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We would like to share with you our first achievements with deep learning in character animation using Cascadeur.
While working on Shadow Fight 3, we accumulated a lot of combat animations - about 1,100 movements with an average duration of about 4 seconds each. Right from the start we knew that this would be a good data set for training some kind of neural network one day.
During our work on various projects, we noticed, that animators can imagine the character’s pose by drawing a simple stick figure when making their first sketches. We thought that since an experienced animator can set a pose well by using a simple sketch, it will be possible for the neural network to handle it too.
That’s why we decided to take only 6 key points from each pose (wrists, ankles, pelvis, and base of the neck) and check if the neural network can predict the position of the remaining 37 points.
The procedure of the learning process was clear from the beginning: at the start the network would receive the positions of 6 points from a specific pose, and as an output it would have to predict the positions of the remaining 37 points.
We would then compare them with the positions in the original pose. In the loss function, we would use the least-squares method for the distances between the predicted positions of the points and the source.
For the training dataset, we had all the movements of the characters from Shadow Fight 3. We took poses from each frame and got about 115,000 poses. But this set was quite specific - the character almost always looked along the X-axis and his left leg was always in front at the beginning of the movement.
To solve this problem, we artificially expanded the dataset by generating mirror poses and randomly rotating each pose in space. This allowed us to increase the dataset to 2 million poses. We used 95% of them for network training and 5% for parameter setting and testing.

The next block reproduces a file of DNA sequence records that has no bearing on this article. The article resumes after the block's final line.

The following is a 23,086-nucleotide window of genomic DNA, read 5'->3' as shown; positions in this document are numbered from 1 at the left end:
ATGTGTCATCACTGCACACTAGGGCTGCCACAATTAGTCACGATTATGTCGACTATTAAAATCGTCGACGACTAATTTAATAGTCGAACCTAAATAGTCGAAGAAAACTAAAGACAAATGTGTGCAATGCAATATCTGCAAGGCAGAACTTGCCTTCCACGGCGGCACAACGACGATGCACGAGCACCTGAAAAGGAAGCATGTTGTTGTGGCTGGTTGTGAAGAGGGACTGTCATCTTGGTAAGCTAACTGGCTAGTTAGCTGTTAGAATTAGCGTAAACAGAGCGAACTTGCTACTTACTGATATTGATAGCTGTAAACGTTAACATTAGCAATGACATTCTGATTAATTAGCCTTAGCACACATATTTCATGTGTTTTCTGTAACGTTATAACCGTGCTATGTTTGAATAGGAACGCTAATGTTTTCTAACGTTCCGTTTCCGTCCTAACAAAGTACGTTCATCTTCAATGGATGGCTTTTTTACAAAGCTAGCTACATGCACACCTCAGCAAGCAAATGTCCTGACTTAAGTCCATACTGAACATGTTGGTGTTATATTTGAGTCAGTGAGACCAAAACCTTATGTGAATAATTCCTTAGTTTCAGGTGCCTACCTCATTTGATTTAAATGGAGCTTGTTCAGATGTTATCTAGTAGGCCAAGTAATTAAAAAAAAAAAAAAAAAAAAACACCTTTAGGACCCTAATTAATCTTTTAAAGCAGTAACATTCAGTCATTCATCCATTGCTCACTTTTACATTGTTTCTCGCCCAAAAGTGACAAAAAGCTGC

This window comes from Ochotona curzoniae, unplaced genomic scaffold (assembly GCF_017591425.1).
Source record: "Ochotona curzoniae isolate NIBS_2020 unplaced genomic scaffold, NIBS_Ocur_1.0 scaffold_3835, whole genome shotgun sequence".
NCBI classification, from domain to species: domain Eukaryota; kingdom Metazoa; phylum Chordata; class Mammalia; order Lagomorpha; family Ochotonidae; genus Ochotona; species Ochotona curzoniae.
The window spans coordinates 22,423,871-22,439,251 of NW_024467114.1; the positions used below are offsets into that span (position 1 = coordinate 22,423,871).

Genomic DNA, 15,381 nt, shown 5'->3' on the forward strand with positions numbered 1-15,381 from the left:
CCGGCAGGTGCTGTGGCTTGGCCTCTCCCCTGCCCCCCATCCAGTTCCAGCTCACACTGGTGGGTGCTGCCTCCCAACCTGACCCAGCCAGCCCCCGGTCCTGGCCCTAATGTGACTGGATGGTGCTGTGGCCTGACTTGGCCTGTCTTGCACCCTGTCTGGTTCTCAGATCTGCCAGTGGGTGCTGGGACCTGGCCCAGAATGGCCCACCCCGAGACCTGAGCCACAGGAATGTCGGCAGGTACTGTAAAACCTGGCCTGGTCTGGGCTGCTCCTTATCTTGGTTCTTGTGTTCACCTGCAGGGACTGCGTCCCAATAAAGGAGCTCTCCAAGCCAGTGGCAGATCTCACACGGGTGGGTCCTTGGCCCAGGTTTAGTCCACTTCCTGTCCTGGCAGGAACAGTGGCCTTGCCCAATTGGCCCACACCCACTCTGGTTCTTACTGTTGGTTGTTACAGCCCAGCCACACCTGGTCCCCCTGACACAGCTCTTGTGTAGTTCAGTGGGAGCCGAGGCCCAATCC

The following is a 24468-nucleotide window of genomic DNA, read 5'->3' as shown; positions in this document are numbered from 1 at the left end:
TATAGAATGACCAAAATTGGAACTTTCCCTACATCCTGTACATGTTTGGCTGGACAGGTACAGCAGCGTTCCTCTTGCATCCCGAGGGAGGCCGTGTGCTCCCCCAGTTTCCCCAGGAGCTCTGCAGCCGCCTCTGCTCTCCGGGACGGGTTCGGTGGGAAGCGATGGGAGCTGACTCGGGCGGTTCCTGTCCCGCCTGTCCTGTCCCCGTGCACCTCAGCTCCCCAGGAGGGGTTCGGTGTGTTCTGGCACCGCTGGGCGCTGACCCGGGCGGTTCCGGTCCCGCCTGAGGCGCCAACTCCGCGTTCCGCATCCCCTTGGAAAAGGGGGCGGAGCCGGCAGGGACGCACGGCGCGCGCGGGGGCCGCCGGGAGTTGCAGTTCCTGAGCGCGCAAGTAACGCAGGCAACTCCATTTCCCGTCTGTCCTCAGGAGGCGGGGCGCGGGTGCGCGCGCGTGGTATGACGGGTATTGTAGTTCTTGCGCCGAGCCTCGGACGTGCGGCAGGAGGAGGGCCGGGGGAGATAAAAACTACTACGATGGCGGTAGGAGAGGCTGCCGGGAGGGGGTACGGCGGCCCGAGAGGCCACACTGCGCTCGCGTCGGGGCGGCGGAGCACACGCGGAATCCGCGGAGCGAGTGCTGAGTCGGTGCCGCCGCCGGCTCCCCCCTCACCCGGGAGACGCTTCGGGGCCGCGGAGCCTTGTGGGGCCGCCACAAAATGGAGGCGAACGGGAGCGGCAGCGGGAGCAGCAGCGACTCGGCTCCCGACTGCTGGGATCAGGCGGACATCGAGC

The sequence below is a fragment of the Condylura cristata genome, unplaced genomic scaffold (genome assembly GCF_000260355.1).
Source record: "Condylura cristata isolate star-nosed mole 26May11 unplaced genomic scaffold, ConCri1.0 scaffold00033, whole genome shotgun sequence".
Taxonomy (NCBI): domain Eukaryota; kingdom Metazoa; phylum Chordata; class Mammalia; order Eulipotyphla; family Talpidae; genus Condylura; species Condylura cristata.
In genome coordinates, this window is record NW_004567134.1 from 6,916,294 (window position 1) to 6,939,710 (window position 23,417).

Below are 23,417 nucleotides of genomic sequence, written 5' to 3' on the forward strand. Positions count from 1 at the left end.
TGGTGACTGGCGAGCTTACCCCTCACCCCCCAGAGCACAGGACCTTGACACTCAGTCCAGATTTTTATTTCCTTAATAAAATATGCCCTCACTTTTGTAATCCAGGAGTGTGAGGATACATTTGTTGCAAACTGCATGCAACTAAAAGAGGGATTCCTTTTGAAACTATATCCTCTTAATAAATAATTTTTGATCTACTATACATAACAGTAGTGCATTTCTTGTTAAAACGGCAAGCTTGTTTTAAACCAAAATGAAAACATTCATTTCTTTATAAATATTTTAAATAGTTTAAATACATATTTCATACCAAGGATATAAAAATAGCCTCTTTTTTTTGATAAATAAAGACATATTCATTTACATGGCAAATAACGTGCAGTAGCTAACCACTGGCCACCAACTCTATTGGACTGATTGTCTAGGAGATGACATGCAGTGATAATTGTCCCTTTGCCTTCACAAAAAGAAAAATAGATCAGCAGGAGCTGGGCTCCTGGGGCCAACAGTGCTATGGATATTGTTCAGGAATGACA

The neural network architecture we chose was fairly simple - a fully-connected five-layer network with an activation function and an initialization method from Self-Normalizing Neural Networks. On the last layer, activation was not used.
Having 3 coordinates for each node, we got an input layer of 6x3 elements and an output layer of 37x3 elements. We searched for the optimal architecture for hidden layers and settled on a five-layer architecture with the number of neurons of 300, 400, 300, 200 on each hidden layer, but networks with fewer hidden layers also produced good results.
L2 regularization of network parameters was also very useful. It made predictions smoother and more continuous. A neural network with these parameters predicts the position of points with an average error of 3.5 cm. This is a very high average, but it’s important to take into account the specifics of the job. For one set of input values, there may be many possible output values. So the neural network eventually learned to issue the most probable, averaged predictions.
However, when the number of input points was increased to 16, the error average decreased by half, which in practice yielded a very accurate prediction of the pose.
But at the same time, the neural network could not give out a completely correct pose, while preserving the lengths of all bones and joints connections. Therefore, we additionally launched an optimization process that aligns all the solid bodies and joints of our physical model.
You can see the results of this work in our video. These results are quite specific, because the training dataset is made of combat animations from a fighting game with weapons. For example, a character is posed as in a fighting stance, and turns his feet and head accordingly. Also, when you stretch out his hand, the wrist is turned as if he’s holding a sword.
This led us to the idea of training a few more networks with an expanded set of points that specify the orientation of the hands, feet, and head, as well as the position of the knees and elbows. We have added 16-point and 28-point schemes. It turned out that the results of these networks can be combined so that the user can set positions to an arbitrary set of points. For example, the user decided to move the left elbow but did not touch the right one. In this case the positions of the right elbow and right shoulder are predicted in a 6-point pattern, while the position of the left shoulder is predicted in a 16-point pattern.
We believe that this can turn out to be a really promising tool for working with a character's pose. Its potential has not yet been fully realized, but we have ideas on how to improve and apply it for more tasks.
The first version of this tool is already available in Cascadeur. You can try it if you sign up for a closed beta test on our website cascadeur.com.
We will be happy to answer your questions and learn your opinion about the topic in the comments! Would you use a tool like this in your work?